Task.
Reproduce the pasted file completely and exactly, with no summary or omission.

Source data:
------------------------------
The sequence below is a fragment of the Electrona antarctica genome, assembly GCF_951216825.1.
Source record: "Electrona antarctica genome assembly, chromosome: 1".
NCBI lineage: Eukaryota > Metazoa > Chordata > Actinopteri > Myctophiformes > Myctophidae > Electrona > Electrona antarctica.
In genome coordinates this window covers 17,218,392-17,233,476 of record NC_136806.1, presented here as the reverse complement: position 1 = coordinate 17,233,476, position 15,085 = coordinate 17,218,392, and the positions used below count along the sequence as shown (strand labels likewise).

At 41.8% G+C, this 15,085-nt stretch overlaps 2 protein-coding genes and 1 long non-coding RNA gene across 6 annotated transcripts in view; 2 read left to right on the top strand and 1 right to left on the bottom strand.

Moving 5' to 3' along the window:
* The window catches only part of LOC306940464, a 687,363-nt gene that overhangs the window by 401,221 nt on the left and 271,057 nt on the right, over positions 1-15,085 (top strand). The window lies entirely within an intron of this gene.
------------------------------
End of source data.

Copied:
The sequence below is a fragment of the Electrona antarctica genome, assembly GCF_951216825.1.
Source record: "Electrona antarctica genome assembly, chromosome: 1".
NCBI lineage: Eukaryota > Metazoa > Chordata > Actinopteri > Myctophiformes > Myctophidae > Electrona > Electrona antarctica.
In genome coordinates this window covers 17,218,392-17,233,476 of record NC_136806.1, presented here as the reverse complement: position 1 = coordinate 17,233,476, position 15,085 = coordinate 17,218,392, and the positions used below count along the sequence as shown (strand labels likewise).

At 41.8% G+C, this 15,085-nt stretch overlaps 2 protein-coding genes and 1 long non-coding RNA gene across 6 annotated transcripts in view; 2 read left to right on the top strand and 1 right to left on the bottom strand.

Moving 5' to 3' along the window:
* The window catches only part of LOC306940464, a 687,363-nt gene that overhangs the window by 401,221 nt on the left and 271,057 nt on the right, over positions 1-15,085 (top strand). The window lies entirely within an intron of this gene.